Ask Ethan: Can Failed Stars Eventually Succeed? (Synopsis)

"[Brown dwarfs] appear to live a more exciting life than we presumed. They are too big to be planets and two small to be stars, but it does appear that if you watch one it has very active events... there is action going on." -Lars Bildsten

For every star that’s out there in the Universe, for every object that ignited hydrogen fusion in its core, there are many other objects out there that never got massive enough to do so. The largest failures, those that gathered between 13 and 80 Jupiter masses’ worth of material, are known as brown dwarfs. They achieve deuterium fusion in their core, but never cross that critical threshold to become true stars.

These are the two brown dwarfs that make up Luhman 16, and they may eventually merge together to create a star. Image credit: NASA/JPL/Gemini Observatory/AURA/NSF.

Many brown dwarfs, just like many stars, though, come in binary systems. If you were to add up all the mass in some of these systems, it would, in fact, be enough to create a star out of. The closest brown dwarf binary to us, Luhman 16, has exactly the right conditions that it could create a star if a merger ever took place.

Luigi Bedin's multi-year study observing the motions of the failed stars in Luhman 16 has shown us how their positions and motions have changed over time, with the cycloid nature resulting from Earth's motion during the year. Image credit: Hubble / ESA, L. Bedin / INAF.

What are our prospects for this pair of failed stars, or any failed star, eventually succeeding after all? Find out on this week’s Ask Ethan!

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Thank you. That was a delightful story!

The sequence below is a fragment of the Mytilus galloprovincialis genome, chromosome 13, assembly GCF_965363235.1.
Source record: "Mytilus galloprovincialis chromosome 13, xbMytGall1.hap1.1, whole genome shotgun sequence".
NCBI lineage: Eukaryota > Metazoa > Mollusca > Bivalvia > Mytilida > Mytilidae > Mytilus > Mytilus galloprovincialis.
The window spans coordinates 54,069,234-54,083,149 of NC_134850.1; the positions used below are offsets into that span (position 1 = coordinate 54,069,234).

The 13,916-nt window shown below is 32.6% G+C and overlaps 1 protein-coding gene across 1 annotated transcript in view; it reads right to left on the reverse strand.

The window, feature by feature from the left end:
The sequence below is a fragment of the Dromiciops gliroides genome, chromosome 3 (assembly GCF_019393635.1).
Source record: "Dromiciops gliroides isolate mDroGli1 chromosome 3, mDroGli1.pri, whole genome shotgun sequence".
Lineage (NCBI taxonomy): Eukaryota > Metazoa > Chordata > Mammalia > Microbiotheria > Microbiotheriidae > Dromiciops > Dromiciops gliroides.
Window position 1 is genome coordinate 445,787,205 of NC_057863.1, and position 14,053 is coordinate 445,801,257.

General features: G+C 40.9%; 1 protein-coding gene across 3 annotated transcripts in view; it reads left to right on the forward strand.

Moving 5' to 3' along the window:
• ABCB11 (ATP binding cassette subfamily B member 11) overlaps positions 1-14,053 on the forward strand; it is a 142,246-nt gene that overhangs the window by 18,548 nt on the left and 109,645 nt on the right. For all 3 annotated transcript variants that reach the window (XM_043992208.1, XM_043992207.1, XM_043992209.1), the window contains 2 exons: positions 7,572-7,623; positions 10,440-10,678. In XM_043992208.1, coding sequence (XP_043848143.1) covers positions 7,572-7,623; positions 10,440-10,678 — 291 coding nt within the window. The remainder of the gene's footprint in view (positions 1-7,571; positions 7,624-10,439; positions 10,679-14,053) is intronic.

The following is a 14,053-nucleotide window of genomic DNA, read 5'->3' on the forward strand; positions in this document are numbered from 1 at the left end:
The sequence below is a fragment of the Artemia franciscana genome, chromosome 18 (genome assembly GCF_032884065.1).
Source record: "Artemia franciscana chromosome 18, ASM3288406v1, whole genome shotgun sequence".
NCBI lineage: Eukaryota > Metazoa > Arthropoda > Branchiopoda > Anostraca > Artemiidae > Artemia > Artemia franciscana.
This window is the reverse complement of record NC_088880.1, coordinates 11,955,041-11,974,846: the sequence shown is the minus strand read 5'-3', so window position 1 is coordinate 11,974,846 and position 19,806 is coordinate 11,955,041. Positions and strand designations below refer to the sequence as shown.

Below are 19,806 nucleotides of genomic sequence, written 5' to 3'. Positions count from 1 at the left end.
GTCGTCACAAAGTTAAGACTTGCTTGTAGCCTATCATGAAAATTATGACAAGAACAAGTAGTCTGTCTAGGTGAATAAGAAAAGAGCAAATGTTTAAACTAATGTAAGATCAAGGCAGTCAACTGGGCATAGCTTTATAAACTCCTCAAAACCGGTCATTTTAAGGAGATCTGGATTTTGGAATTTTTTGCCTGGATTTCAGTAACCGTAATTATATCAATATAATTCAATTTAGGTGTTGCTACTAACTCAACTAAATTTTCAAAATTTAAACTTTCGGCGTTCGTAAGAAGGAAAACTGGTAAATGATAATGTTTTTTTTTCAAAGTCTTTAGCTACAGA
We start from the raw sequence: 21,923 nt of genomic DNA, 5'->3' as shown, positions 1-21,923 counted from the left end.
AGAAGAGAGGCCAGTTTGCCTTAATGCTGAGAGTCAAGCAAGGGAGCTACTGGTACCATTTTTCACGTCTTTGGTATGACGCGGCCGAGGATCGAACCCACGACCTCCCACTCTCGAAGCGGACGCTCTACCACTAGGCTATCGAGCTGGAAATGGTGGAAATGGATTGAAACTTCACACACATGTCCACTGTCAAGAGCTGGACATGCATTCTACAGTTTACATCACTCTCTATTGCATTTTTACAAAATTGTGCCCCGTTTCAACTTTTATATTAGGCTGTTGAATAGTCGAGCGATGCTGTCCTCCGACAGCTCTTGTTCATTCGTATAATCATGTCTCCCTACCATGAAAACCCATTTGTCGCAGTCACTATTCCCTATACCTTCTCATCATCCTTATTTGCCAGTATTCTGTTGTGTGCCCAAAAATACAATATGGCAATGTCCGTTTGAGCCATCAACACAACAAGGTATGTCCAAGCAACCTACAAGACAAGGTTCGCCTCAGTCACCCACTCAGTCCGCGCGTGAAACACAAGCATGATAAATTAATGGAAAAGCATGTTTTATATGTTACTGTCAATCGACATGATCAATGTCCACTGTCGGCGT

One thing's for sure, Brown Dwarf. You'll never be bright enough to make Dad Star proud.

By Jose Pacheco (not verified) on 24 Jun 2017 #permalink

Apparently the number of stars smaller than our sun are about 5 times more than our sun size stars therefore the number of dwarf planets maybe about 25 times more than our sun size stars and the smaller planets maybe about 125 times and the number of moons in universe maybe about 625 times more than our sun size stars. don't these many unvisible balls plus blackholes and all visible galaxis make a wall for any kind of future telescopes to be able to see the furthest galaxies in our universe even these visible and unvisible maters continiously changing their their possitions.

Just as a extra possibility, what would happen if a brown dwarf happened across a really big gas cloud?,

In adition these huge number of balls may also cause to prevent any extra waves to come towawrd radio telescopes on the earth and the telescopes witch will orbit around the earth,so our universe can be extremely bigger than What we see or get by radio waves.

So we can reach to this result that the Big bang phenomenas can happen as like as producing galaxies happens in a mother universe.

Ethan, is it possible to determine where the Big Bang occurred in our universe?